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By Bolivar Lamounier and Rachel Meneguello

From the Introduction

In comparative perspective, Brazil is a notorious case of the underdevelopment of political parties. If we start from the presupposition that parties that are strong and well-rooted in society are indispensable to democratic consolidation, our discussion should be centered on this long history of party weakness and discontinuity. Preliminary indications suggest the utility of a revision, on the historical and comparative plane, of the general notion that strong political parties are necessary and inevitable in complex polities. Although it is true that only the Estado Novo of Vargas completely dispensed with party mediation, what one finds is that the Brazilian political system has always had loosely organized political parties, and indeed often prevented or made difficult the strengthening of this institution.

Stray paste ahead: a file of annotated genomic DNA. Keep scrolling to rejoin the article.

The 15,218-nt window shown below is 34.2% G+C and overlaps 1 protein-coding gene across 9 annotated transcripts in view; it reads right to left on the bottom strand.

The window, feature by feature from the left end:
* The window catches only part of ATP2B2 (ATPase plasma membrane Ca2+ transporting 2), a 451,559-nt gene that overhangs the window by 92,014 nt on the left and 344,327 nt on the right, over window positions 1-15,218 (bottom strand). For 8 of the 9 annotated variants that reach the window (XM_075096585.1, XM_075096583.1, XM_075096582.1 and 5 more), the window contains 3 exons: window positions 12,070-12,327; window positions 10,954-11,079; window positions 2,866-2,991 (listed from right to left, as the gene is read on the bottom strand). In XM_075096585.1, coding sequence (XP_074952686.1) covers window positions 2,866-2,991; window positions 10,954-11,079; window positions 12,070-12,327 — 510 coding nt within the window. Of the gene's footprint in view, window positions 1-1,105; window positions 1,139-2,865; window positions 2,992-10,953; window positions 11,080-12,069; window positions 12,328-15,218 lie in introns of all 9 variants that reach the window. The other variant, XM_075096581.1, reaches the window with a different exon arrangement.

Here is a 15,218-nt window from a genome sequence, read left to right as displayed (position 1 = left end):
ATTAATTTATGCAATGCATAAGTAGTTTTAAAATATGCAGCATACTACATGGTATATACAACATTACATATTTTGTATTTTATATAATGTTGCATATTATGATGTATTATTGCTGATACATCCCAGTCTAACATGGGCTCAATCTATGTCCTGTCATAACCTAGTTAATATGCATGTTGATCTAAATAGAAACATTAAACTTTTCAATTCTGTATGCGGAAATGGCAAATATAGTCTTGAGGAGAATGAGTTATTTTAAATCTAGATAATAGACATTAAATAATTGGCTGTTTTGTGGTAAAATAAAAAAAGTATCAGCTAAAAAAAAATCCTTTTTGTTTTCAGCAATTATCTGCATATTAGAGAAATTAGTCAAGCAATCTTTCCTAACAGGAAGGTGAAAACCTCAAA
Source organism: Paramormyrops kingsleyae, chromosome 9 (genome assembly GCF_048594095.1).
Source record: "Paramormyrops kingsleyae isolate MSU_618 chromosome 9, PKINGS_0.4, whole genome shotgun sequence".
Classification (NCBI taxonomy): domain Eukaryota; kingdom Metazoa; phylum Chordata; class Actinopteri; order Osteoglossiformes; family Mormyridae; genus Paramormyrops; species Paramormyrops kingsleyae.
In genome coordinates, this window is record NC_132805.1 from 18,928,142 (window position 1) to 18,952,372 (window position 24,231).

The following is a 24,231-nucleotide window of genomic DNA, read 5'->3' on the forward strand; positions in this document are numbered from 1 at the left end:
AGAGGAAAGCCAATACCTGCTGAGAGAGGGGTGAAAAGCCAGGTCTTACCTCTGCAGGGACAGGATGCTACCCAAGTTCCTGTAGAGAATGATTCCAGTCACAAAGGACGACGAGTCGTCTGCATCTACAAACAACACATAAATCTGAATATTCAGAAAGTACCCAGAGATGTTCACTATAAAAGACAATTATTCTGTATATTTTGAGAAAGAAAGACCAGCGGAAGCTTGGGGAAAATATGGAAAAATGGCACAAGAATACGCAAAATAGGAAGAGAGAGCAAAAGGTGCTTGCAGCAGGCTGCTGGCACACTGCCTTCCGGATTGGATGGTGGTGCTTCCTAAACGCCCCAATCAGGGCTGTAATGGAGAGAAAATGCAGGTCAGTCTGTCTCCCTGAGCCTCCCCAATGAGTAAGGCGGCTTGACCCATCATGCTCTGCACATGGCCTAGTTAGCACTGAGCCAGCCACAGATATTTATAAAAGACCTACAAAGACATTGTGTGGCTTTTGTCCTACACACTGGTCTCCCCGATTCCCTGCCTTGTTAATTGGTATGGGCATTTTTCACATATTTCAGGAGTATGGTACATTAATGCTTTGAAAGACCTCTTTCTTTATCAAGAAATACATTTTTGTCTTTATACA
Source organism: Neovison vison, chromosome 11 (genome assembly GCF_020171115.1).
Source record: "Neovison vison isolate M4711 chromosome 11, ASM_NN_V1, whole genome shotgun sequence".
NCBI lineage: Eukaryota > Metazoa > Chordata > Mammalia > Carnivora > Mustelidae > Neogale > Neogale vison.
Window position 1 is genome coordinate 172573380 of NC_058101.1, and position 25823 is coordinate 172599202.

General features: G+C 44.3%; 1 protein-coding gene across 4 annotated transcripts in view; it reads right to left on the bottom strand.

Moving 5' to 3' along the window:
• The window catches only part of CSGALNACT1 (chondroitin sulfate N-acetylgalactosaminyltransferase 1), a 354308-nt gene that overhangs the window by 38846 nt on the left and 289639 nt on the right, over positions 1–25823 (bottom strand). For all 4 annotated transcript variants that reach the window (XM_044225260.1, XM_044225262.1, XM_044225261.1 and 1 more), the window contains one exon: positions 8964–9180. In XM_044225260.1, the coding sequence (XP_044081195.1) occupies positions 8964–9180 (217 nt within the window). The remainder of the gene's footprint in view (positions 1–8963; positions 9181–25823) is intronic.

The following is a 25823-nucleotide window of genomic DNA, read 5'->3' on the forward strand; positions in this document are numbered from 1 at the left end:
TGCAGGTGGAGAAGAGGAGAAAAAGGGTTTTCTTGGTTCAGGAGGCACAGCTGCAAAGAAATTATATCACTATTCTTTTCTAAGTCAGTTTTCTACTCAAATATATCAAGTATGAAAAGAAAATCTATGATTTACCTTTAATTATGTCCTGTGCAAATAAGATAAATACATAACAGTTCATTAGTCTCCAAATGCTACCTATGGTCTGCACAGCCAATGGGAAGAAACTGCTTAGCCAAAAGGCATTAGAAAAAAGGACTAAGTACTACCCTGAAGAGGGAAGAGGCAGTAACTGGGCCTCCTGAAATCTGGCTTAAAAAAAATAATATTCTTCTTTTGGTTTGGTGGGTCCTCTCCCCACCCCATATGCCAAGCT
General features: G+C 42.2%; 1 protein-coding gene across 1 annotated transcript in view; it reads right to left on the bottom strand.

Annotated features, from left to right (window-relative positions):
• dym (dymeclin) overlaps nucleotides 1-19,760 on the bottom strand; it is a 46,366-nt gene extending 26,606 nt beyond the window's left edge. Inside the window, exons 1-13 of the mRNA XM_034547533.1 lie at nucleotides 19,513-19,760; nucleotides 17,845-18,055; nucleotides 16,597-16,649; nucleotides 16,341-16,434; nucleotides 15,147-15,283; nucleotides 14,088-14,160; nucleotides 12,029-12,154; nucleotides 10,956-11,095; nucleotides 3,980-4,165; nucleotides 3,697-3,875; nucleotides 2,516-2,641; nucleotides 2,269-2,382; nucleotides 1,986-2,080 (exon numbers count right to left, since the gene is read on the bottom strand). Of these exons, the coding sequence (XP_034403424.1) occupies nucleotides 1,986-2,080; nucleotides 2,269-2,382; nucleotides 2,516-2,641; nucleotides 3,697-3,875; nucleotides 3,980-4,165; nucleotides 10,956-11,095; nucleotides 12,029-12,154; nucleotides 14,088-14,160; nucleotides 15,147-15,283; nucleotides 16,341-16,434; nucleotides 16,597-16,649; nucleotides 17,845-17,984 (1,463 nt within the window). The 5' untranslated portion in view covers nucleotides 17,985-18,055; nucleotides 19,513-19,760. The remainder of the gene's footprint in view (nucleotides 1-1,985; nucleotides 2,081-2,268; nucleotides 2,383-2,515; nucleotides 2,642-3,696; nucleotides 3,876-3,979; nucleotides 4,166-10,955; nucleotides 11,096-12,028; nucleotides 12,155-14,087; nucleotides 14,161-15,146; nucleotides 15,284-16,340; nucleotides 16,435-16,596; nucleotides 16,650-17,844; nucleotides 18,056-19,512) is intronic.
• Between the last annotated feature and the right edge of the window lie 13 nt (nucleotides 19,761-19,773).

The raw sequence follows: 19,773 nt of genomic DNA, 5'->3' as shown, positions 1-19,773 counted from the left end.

Lamounier and Meneguello's essay, they posit, has a more modest objective, which is to propose preliminary responses to the following questions: 1) How does one explain the fragility of the Brazilian party system in the democratic, multiparty period begun at the end of the Second World War? 2) Is Brazil now living a different experience, characterized by the strengthening of the institution of political parties? If so, how to explain this strengthening under authoritarian rule? 3) Will it be useful to undertake deliberate measures aimed at strengthening parties as protagonists of the democratic transition and of new standards of political action to confront the crisis? What measures would these be?

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